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Russia’s Idled Spies


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On November 11, 2002, Sweden expelled two Russian diplomats for spying on radar and missile guidance technologies for the JAS 39 British-Swedish Gripen fighter jet developed by Telefon AB LM Ericsson, the telecommunications multinational. The Russians threatened to reciprocate. Five current and former employees of the corporate giant are being investigated. Ironically, the first foreign buyer of the aircraft may well be Poland, a former Soviet satellite state and a current European Union candidate.

Sweden arrested in February 2001 a worker of the Swiss-Swedish engineering group, ABB, on suspicion of spying for Russia. The man was released after two days for lack of evidence and reinstated. But the weighty Swedish daily, Dagens Nyheter, speculated that the recent Russian indiscretion was in deliberate retaliation for Swedish espionage in Russia. Sweden is rumored to have been in the market for Russian air radar designs and the JAS radar system is said by some observers to uncannily resemble its eastern counterparts.

The same day, a Russian military intelligence (GRU) colonel, Aleksander Sipachev, was sentenced in Moscow to eight years in prison and stripped of his rank. According to Russian news agencies, he was convicted of attempting to sell secret documents to the CIA. Russian secret service personnel, idled by the withering of Russia’s global presence, resort to private business or are re-deployed by the state to spy on industrial and economic secrets in order to aid budding Russian multinationals.

According to the FBI and the National White-collar Crime Center, Russian former secret agents have teamed with computer hackers to break into corporate networks to steal vital information about product development and marketing strategies. Microsoft has admitted to such a compromising intrusion.

In a December 1999 interview to Segodnya, a Russia paper, Eyer Winkler, a former high-ranking staffer with the National Security Agency (NSA) confirmed that “corruption in the Russian Government, the Foreign Intelligence Service, and the Main Intelligence Department allows Russian organized criminal groups to use these departments in their own interests. Criminals receive the major part of information collected by the Russian special services by means of breaking into American computer networks.”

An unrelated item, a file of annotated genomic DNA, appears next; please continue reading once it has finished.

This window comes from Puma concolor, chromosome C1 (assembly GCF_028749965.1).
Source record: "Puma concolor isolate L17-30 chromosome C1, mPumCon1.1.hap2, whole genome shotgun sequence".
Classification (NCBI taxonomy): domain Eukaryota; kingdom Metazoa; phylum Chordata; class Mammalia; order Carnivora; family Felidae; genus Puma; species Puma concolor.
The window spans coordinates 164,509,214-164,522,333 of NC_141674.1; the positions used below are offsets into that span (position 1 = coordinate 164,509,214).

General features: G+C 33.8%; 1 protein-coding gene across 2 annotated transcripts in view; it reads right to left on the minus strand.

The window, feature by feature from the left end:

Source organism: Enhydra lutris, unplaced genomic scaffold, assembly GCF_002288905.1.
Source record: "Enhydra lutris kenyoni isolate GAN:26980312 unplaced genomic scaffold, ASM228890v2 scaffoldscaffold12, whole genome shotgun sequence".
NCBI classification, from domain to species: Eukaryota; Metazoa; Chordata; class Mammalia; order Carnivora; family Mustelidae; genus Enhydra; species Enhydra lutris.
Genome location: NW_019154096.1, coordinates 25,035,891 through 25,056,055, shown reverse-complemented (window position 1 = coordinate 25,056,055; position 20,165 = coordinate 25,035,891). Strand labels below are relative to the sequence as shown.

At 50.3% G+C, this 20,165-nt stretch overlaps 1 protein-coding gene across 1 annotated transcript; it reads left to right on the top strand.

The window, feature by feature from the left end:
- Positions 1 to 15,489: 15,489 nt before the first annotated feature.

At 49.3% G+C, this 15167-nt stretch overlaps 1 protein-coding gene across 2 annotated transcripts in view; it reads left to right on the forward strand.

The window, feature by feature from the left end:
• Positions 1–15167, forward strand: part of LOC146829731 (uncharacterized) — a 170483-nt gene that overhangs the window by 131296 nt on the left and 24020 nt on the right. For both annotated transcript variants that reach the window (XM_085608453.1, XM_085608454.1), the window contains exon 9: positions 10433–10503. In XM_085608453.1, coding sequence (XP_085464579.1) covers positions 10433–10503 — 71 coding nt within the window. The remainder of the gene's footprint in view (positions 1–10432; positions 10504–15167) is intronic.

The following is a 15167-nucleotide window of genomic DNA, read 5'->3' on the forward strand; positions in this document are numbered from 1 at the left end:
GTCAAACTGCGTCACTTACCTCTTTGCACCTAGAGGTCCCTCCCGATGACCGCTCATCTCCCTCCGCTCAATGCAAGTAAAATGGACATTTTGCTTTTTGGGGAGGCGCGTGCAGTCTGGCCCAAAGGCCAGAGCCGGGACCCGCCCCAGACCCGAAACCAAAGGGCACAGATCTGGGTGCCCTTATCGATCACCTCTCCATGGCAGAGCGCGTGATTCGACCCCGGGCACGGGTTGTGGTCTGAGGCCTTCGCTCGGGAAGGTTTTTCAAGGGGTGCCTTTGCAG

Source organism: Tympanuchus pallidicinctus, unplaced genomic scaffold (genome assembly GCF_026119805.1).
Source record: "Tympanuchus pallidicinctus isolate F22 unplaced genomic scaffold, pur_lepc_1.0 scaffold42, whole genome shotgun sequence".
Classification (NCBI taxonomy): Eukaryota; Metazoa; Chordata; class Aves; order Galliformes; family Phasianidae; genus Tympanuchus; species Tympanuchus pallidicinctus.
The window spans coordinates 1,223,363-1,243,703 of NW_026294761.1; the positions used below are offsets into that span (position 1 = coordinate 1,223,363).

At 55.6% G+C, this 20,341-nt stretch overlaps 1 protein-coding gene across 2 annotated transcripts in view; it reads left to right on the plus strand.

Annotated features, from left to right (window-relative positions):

When the KGB was dismantled and replaced by a host of new acronyms, Russian industrial espionage was still in diapers. as a result, it is a bureaucratic no-man’s land roamed by agents of the GRU, the Foreign Intelligence Service (SVR), and smaller outfits, such as the Federal Agency on Government Communications and Information (FAPSI).

According to Stratfor, the strategic forecasting consultancy, “the SVR and GRU both handle manned intelligence on U.S. territory, with the Russian Federal Security Service (FSB) doing counterintelligence in America. Also, both the SVR and GRU have internal counterintelligence units created for finding foreign intelligence moles.” This, to some extent, is the division of labor in Europe as well.

Germany’s Federal Prosecutor has consistently warned against $5 billion worth of secrets pilfered annually from German industrial firms by foreign intelligence services, especially from east Europe and Russia. The Counterintelligence News and Developments newsletter pegs the damage at $13 billion in 1996 alone:

“Modus operandi included placing agents in international organizations, setting up joint-ventures with German companies, and setting up bogus companies. The (Federal Prosecutor’s) report also warned business leaders to be particularly wary of former diplomats or people who used to work for foreign secret services because they often had the language skills and knowledge of Germany that made them excellent agents.”